Is adherence better than compliance? I recently saw a doctor tweet a list of words he hates to read in patient charts. One of those words was compliant. He indicated adherent was superior, always. I’ve been thinking about that in light of the difficulty many of us have in complying with medical advice – including specialized diets.
I know, it may seem like semantics. But maybe in this case semantics matter. And I think this doctor makes an important point.
To get the greatest benefit from medical advice, patients need to adhere to plans developed by their medical team and agreed to by them. But I’ve most often heard this described as compliance, not adherence.
Why does this distinction matter?
In the strictest definitional sense, compliance means acquiescing or yielding, especially in a weak or subservient way. I don’t want to feel weak or subservient when it comes to decisions about my health. I’m pretty sure no one does.
I strongly believe in patient-centered care. In such a system, the patient is a valued part of their medical team. I’m not sure you can feel valued as part of the team when are related to by medical professionals as though you are, or should be, weak and subservient.
And let’s be honest, many times there’s pressure from medical professionals for patients and families to behave in a subservient way. If they do not, they may receive dismissive or condescending treatment. When this happens, it seems predictable that patients will tire of such treatment and rebel.
If a doctor talks down to, bristles at questions, fails to explain, or refuses to listen to patients, that physician is not going to be as likely to get a buy-in on a prescribed health plan. If that professional perceives there is pushback and relies on a position of superiority to attempt to enforce compliance, the patient will rebel even more.
And why not?
Our lower brains may perceive this kind of pressure as danger. When that happens, the patient must try to somehow twist their being into compliance while feeling they could be in danger. And the feeling of danger is exacerbated by a constant barrage of advertising pushing medications and health screenings.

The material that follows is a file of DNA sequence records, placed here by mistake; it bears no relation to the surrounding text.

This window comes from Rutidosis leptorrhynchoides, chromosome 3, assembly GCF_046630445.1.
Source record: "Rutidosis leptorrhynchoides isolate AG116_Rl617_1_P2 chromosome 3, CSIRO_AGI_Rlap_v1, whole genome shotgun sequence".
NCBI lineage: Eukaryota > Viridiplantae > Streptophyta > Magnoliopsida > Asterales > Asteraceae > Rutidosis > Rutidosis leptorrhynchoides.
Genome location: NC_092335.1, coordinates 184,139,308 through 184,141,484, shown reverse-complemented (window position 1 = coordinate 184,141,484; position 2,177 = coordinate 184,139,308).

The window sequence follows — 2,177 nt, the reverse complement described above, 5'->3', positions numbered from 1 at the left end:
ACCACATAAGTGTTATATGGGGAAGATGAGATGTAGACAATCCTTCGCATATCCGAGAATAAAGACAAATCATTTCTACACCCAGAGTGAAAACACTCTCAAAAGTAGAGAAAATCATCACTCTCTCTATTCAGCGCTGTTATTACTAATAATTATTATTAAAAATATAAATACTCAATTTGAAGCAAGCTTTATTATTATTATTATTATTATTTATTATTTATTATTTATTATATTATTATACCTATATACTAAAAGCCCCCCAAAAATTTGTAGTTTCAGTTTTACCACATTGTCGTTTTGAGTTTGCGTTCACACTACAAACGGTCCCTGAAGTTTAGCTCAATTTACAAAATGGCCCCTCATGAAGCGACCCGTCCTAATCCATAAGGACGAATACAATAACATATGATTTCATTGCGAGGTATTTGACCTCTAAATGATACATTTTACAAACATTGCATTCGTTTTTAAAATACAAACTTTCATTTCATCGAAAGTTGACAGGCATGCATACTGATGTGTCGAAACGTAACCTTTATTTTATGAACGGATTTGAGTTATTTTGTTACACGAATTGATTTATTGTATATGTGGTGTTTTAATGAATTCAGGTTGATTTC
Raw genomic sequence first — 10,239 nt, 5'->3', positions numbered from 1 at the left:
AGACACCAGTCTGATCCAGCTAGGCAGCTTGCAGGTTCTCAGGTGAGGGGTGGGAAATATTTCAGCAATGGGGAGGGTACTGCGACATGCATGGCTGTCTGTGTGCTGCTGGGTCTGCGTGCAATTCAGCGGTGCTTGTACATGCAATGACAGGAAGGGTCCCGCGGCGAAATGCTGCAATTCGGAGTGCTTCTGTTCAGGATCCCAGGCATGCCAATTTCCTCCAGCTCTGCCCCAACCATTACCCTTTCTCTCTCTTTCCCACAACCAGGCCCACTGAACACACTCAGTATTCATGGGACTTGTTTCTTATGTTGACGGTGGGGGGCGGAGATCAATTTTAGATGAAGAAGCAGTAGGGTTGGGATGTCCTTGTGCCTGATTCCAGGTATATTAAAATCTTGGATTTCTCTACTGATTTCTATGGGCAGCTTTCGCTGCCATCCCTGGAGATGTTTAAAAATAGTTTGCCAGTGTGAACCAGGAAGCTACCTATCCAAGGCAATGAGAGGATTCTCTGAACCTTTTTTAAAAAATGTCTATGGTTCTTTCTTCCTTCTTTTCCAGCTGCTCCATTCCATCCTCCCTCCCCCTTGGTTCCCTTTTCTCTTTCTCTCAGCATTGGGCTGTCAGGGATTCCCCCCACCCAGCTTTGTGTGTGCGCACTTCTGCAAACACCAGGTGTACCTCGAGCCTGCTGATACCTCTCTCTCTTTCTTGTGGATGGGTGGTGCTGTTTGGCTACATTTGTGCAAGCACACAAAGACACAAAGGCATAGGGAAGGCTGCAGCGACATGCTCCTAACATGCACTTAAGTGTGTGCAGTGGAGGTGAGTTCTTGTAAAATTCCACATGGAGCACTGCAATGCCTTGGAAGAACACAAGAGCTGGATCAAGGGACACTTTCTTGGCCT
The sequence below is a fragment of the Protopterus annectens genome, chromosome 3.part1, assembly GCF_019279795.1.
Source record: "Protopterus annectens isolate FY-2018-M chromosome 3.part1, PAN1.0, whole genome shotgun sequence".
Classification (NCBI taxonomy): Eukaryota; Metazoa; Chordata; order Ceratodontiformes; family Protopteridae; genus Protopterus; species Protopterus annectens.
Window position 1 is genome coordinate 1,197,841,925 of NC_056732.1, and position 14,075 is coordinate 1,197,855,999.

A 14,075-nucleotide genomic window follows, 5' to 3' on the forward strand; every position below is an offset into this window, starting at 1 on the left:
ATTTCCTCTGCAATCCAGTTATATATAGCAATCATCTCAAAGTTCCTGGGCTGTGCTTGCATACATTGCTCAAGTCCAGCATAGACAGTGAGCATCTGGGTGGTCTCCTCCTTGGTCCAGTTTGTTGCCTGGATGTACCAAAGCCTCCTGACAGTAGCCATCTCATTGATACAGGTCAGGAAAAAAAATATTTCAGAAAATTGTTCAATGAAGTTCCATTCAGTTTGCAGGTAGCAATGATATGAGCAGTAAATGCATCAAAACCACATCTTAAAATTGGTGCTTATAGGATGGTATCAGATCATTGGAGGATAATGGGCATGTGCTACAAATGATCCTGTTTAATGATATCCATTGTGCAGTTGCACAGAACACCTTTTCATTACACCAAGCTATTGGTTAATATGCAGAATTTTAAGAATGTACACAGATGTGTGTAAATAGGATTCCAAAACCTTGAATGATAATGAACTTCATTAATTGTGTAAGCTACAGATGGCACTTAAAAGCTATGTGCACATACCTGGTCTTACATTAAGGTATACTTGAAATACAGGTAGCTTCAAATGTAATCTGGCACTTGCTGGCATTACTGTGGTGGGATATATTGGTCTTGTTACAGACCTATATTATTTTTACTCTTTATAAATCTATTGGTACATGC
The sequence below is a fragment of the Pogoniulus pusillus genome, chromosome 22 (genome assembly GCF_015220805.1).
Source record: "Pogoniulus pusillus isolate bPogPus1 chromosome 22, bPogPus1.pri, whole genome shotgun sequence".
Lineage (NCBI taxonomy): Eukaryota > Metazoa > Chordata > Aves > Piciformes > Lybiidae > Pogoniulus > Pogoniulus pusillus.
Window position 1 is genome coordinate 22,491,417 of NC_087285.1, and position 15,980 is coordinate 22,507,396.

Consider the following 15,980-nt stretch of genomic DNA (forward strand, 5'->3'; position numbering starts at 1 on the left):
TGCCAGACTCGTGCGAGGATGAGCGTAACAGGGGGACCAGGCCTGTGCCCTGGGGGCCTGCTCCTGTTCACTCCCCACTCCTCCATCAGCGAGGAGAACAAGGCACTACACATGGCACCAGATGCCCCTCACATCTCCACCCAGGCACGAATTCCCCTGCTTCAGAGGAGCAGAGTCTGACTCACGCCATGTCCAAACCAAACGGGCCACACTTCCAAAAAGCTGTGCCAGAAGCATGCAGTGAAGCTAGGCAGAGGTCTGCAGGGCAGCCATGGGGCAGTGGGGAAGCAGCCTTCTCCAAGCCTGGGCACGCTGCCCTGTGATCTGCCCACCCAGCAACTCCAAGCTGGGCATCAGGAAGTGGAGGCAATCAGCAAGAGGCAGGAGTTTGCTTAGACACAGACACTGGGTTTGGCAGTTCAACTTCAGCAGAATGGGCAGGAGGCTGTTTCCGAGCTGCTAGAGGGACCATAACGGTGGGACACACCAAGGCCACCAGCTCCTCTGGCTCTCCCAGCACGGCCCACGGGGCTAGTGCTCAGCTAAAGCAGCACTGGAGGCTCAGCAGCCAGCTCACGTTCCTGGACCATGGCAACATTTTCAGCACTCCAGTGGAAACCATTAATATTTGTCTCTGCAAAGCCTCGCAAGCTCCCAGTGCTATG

Essentially, we’re asking people to do something very difficult to do. Intellect may not intercept the lower brains signals on a conscious level leaving behavior to be guided by survival instinct or reflex. Of course this won’t be true in every case. But it may be true often enough that we could improve adherence just by changing our rhetoric.
Adhering connotes steady devotion, allegiance, and attachment. In other words, if I choose to adhere to something, I embrace it. That sounds like the relationship I want when it comes to my health. I hope to embrace a plan that I perceive as the healthiest for me in any given moment.
Adherence places the patient back in a position of power in charge of their health. It is willingly given and does not require pushing at all.
Why not change our approach to seek adherence? When we treat patients in a manner that encourages them to embrace a plan, there will be no need for pushing, cajoling, shaming, or arm twisting them into compliance.
Could such a subtle shift make a difference?
There’s no way to really know until we try it. But if one physician has recognized the benefit, I’m guessing there are others. And if we as patients push for this change, we may get more palatable healthcare.
I feel like eating plans tailored to the needs of an individual and presented respectfully will make many dietary recommendations less objectionable and easier to embrace. That will take us a long way toward adherence.
Some may determine that adherence vs compliance is a bit potayto, potahto. I disagree. I feel like a shift toward adherence is just the shift we need.